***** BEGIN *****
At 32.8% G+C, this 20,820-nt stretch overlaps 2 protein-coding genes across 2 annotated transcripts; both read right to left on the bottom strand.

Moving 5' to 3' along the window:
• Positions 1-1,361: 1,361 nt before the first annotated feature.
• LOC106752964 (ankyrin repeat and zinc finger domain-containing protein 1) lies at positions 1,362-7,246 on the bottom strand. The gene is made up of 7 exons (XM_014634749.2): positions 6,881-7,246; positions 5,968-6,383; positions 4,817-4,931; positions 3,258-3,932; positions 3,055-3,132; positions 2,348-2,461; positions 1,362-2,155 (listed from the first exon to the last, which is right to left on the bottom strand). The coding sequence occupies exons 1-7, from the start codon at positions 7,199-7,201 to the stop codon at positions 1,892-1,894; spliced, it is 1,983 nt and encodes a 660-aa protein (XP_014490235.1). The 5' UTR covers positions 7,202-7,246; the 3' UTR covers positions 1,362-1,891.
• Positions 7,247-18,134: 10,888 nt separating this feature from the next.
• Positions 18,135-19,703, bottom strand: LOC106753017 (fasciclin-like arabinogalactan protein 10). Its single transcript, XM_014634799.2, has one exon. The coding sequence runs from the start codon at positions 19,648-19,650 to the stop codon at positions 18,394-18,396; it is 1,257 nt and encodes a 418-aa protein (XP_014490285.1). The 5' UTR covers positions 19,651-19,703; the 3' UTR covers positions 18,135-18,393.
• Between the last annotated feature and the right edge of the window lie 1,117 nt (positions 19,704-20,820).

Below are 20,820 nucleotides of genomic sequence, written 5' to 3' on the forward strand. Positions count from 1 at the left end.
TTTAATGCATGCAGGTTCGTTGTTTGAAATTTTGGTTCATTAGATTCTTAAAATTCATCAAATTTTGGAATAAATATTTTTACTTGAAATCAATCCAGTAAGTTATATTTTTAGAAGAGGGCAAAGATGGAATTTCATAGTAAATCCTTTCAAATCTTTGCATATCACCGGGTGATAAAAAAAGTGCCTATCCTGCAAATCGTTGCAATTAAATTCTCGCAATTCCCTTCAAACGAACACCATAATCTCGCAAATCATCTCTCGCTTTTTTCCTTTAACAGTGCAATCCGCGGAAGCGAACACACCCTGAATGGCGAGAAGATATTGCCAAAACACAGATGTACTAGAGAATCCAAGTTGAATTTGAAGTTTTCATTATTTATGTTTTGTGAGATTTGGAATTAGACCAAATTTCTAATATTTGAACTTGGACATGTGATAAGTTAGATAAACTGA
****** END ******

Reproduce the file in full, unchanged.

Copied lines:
At 32.8% G+C, this 20,820-nt stretch overlaps 2 protein-coding genes across 2 annotated transcripts; both read right to left on the bottom strand.

Moving 5' to 3' along the window:
• Positions 1-1,361: 1,361 nt before the first annotated feature.
• LOC106752964 (ankyrin repeat and zinc finger domain-containing protein 1) lies at positions 1,362-7,246 on the bottom strand. The gene is made up of 7 exons (XM_014634749.2): positions 6,881-7,246; positions 5,968-6,383; positions 4,817-4,931; positions 3,258-3,932; positions 3,055-3,132; positions 2,348-2,461; positions 1,362-2,155 (listed from the first exon to the last, which is right to left on the bottom strand). The coding sequence occupies exons 1-7, from the start codon at positions 7,199-7,201 to the stop codon at positions 1,892-1,894; spliced, it is 1,983 nt and encodes a 660-aa protein (XP_014490235.1). The 5' UTR covers positions 7,202-7,246; the 3' UTR covers positions 1,362-1,891.
• Positions 7,247-18,134: 10,888 nt separating this feature from the next.
• Positions 18,135-19,703, bottom strand: LOC106753017 (fasciclin-like arabinogalactan protein 10). Its single transcript, XM_014634799.2, has one exon. The coding sequence runs from the start codon at positions 19,648-19,650 to the stop codon at positions 18,394-18,396; it is 1,257 nt and encodes a 418-aa protein (XP_014490285.1). The 5' UTR covers positions 19,651-19,703; the 3' UTR covers positions 18,135-18,393.
• Between the last annotated feature and the right edge of the window lie 1,117 nt (positions 19,704-20,820).

Below are 20,820 nucleotides of genomic sequence, written 5' to 3' on the forward strand. Positions count from 1 at the left end.
TTTAATGCATGCAGGTTCGTTGTTTGAAATTTTGGTTCATTAGATTCTTAAAATTCATCAAATTTTGGAATAAATATTTTTACTTGAAATCAATCCAGTAAGTTATATTTTTAGAAGAGGGCAAAGATGGAATTTCATAGTAAATCCTTTCAAATCTTTGCATATCACCGGGTGATAAAAAAAGTGCCTATCCTGCAAATCGTTGCAATTAAATTCTCGCAATTCCCTTCAAACGAACACCATAATCTCGCAAATCATCTCTCGCTTTTTTCCTTTAACAGTGCAATCCGCGGAAGCGAACACACCCTGAATGGCGAGAAGATATTGCCAAAACACAGATGTACTAGAGAATCCAAGTTGAATTTGAAGTTTTCATTATTTATGTTTTGTGAGATTTGGAATTAGACCAAATTTCTAATATTTGAACTTGGACATGTGATAAGTTAGATAAACTGA